Foreign Relations during World War II

Natan Yellin-Mor

Lehi Proposal of Collaboration with Nazi Germany

Werner Otto von Hentig, German Ambassador in Lebanon

Naphtali Lubenchik

By Nechemia Ben-Tor

The 18 Principles of Rebirth, as composed by Yair, required forging covenants with alliances interested in the war of Hebrew liberation and anyone who was ready to help directly. Before World War II broke out, Yair was, as it were, the foreign minister of IZL. He visited Europe and conducted negotiations with politicians mainly from the leadership of the Polish government, in order to assist the emigration of Jews from Poland, to acquire arms, and to lead military courses for IZL. Yair knew how to take advantage of the Polish government’s weak points, its urgent needs to get rid of millions of Jews for economic and anti-Semitic reasons, which dovetailed absolutely with IZL’s aims. Unfortunately, with the outbreak of war, the agreement was not put into effect. While he was still commander of IZL, in October 1939, David Raziel was presented with a proposal by a British intelligence agent, M. Rothstein, to sign the Jerusalem Agreement with Mussolini’s government in Italy. The agreement was based on joint interests: Italy would help IZL militarily, while the putative Hebrew government would help Italy get a toehold in the Middle East.

This proposal was presented for a second time to Yair after the split in 1940. Already at the beginning, the suspicion was aroused that this was an act by agents provocateurs from British intelligence, in order to fabricate a document and destroy the reputations of Yair and his movement, labelling them as co-conspirators with the enemies of Britain. At the end of the day, the proposal was rejected by headquarters and the agent provocateur, M. Rothstein, was condemned to death. However, he managed to flee, and the sentence was never carried out.

Another incident was the attempt by Yair and his associates to forge ties with Nazi Germany at the height of World War II. In early 1941, it became clear from information coming from Europe and published in the press that the situation of the Jews in Europe, much of which was occupied by Nazi Germany, was especially critical. Their rights were violated, they were fired from their jobs, their property was confiscated, they were evicted from their homes, they were imprisoned in ghettos and they had to put on yellow stars. But there still was not a feeling of impending doom. In fact, the Final Solution was a decision reached only at the Wannsee Conference in early 1942.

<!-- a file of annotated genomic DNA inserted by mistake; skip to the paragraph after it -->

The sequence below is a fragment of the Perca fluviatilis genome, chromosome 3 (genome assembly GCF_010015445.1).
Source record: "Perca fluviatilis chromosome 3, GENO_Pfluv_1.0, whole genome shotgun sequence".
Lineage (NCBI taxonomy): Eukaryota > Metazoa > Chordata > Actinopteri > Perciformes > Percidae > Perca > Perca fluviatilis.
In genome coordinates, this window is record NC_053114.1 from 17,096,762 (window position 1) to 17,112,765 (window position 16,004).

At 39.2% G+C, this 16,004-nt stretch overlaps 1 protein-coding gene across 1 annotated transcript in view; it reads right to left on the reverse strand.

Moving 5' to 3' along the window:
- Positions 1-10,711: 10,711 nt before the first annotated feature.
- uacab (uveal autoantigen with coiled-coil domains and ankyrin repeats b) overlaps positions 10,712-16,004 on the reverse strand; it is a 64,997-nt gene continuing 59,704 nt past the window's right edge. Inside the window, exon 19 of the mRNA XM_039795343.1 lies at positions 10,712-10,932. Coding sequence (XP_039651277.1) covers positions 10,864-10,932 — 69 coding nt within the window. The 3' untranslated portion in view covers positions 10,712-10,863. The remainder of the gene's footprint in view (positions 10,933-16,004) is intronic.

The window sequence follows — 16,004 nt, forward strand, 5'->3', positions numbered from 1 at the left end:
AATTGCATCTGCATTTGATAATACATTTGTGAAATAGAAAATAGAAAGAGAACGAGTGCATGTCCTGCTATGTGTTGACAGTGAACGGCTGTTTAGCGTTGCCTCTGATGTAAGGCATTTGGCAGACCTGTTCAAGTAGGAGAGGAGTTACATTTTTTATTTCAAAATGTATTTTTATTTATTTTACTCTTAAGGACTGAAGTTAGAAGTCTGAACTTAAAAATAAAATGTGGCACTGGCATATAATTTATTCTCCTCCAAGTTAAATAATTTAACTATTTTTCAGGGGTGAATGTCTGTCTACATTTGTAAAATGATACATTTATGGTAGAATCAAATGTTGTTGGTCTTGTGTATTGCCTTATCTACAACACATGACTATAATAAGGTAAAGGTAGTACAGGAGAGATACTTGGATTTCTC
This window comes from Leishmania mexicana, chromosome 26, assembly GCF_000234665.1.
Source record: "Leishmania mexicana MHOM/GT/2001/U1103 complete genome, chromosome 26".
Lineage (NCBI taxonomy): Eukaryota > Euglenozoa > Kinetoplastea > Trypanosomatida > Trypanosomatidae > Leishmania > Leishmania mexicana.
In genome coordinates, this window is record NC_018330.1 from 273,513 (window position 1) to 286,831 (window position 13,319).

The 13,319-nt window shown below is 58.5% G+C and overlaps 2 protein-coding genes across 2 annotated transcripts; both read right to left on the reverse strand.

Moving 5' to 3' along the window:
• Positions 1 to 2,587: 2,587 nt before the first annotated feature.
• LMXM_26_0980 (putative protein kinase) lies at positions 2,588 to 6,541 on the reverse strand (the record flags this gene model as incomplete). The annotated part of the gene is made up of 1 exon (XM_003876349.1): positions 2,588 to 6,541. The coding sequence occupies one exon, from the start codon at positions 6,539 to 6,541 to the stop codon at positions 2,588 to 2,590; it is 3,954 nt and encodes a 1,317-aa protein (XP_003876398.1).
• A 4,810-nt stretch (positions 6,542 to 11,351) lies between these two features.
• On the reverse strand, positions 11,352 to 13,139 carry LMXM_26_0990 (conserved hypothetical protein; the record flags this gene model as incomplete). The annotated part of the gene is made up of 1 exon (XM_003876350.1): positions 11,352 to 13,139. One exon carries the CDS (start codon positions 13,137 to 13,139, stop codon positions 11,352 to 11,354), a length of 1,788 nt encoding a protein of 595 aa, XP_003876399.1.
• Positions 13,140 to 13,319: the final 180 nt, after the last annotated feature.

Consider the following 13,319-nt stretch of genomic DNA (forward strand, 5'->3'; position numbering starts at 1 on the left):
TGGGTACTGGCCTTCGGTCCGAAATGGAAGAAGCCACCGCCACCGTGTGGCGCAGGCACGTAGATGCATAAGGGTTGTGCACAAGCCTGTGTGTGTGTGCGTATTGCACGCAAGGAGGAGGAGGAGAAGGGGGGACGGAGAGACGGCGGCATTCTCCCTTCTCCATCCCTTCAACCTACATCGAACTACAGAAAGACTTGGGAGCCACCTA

Yair believed that after Hitler captured Poland, he would want to banish the Jews from it, but he would not know what to do with them: to imprison them in ghettoes or transfer them to Madagascar. “We must speak with the Germans,” he would say time and again. He continued, “It is clear that if we cannot reach an accord with the Germans, the Jews of Europe will be exterminated! We must analyze the problem clearly: who are our enemies? What good is the war to us, and whom is it worth it to fight for the liberation of our land, for the salvation of our land, for the salvation of the million in Europe? It is clear to me:, the enemy is Britain. Saving millions was within its grasp, but she did not do it! On the contrary, she is interested in their extermination, so that she may preserve the Arab dominion in the land, which is the British dominion. There is not much worth to our helping the Allies. What good does it do us? Less than zero. That is why the only option left is for us to reach an agreement with Germans, to save the Jews of Europe by transferring them to Eretz Israel. Germany will do this in exchange for our war with the British. We cannot declare war against Germany while the Jewish people is prisoner in German hands.”

Yair believed that thousands of Jewish youths could be recruited for the army and armed, then transferred to the shores of Eretz Israel, in order to open a campaing against the British to liberate the homeland. This is how the Jews would get a country and the Germany would get rid of an important British base in the Middle East. Therefore, Yair claimed, it was exigent and urgent to begin negotiations with the Germans, at least the way Jewish leaders had done with “adversaries” in the past.

In 1921, Jabotinsky signed an agreement with Symon Petliura, a Ukrainian anti-Semite whose soldiers had carried out pogroms with tens of thousands of Jewish victims. According to the agreement, if he would return to the government, he would allow the Jews to form a militia for self-defense. This agreement was bitterly opposed by the Zionist movement and the Jews of the Ukraine.